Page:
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What are the primitives of thought? Guided by this question, the nature of mental representation has been at the center of cross-disciplinary research in the cognitive sciences since their very inception. One of the most prominent answers to that question is based on the idea that there exists a language-like system of mental representations which vehicles and structures human thinking. This is known as the Language of Thought (LoT) hypothesis. In recent years, researchers have started bringing tools from different disciplines to further investigate the LoT hypothesis. This includes psychology, linguistics, and computer sciences among others.

This workshop brings together experts from linguistics, philosophy, and cognitive sciences, who have made recent groundbreaking contributions to various issues surrounding the LoT hypothesis.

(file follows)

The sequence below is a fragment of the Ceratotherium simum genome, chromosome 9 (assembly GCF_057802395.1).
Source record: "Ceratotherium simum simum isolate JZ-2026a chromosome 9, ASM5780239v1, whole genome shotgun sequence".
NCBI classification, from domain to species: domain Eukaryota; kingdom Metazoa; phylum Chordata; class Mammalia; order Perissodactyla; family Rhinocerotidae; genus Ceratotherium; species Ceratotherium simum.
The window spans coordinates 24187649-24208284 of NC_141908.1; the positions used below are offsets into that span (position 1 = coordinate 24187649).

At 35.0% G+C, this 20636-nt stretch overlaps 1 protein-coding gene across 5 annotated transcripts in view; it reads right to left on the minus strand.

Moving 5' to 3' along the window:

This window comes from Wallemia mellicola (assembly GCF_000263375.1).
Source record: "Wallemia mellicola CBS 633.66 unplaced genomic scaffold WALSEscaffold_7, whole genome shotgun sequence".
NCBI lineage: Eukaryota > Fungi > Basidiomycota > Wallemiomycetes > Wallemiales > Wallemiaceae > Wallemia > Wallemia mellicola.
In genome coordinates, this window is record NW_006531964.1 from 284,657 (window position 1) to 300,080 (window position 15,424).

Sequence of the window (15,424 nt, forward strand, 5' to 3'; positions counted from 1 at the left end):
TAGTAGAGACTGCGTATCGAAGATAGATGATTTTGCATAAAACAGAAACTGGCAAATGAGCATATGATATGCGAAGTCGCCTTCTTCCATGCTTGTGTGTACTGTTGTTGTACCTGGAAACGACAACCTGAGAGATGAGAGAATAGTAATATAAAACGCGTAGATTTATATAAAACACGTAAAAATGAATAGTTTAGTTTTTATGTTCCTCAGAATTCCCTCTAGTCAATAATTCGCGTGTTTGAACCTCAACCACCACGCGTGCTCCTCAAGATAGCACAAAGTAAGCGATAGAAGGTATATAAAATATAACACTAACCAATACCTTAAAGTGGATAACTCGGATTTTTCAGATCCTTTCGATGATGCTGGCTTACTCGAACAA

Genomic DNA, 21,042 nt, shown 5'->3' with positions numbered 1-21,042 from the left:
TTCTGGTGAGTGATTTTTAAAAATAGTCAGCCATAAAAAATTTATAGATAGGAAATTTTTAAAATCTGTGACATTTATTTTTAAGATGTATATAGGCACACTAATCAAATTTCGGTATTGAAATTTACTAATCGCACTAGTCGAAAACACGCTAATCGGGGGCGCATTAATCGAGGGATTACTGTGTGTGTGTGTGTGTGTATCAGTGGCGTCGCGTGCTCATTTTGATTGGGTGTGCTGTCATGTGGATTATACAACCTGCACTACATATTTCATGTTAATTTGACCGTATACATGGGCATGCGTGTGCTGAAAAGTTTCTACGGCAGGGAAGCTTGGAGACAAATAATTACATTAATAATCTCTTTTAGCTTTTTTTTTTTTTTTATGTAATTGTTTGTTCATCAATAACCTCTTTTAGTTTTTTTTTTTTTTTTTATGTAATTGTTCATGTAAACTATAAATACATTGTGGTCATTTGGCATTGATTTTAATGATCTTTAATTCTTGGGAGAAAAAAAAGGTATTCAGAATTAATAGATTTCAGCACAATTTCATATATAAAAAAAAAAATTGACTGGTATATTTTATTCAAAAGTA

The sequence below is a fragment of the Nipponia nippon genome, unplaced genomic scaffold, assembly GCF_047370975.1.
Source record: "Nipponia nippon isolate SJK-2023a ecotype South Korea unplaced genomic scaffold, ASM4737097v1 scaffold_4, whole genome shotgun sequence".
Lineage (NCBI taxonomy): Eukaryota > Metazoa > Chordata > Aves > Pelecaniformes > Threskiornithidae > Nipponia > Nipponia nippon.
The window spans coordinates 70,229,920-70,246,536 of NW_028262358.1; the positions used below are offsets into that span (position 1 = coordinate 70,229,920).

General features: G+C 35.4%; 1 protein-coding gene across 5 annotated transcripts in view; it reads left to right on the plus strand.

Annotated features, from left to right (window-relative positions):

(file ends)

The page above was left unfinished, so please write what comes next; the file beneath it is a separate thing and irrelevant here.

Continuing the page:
Venue: Bâtiment Censive (Amphitheatre 2, situated at the ground level of the building) at Nantes Université and streaming through Zoom (for registered participants).

Keynotes speakers

Steven Piantadosi
(UC Berkeley)

Isabelle Dautriche
(CNRS – Aix-Marseille University)

Jake Quilty-Dunn
(Washington University)

Eric Mandelbaum
(City University of New York)

Invited speakers

Fausto Carcassi
(University of Tübingen)

Rachel Dudley
(Central European University)

Jean-Remy Hochman
(CNRS – Institut des Sciences Cognitives Marc Jeannerod)

Véronique Izard
(CNRS – Université de Paris)

Nina Kazanina
(University of Bristol)

Sophie Moracchini
(CNRS – Nantes Université)

Mathias Sablé Meyer
(Paris Sciences & Lettres,
CEA Paris-Saclay)

Nicolas Porot
(Mohammed VI Polytechnic University)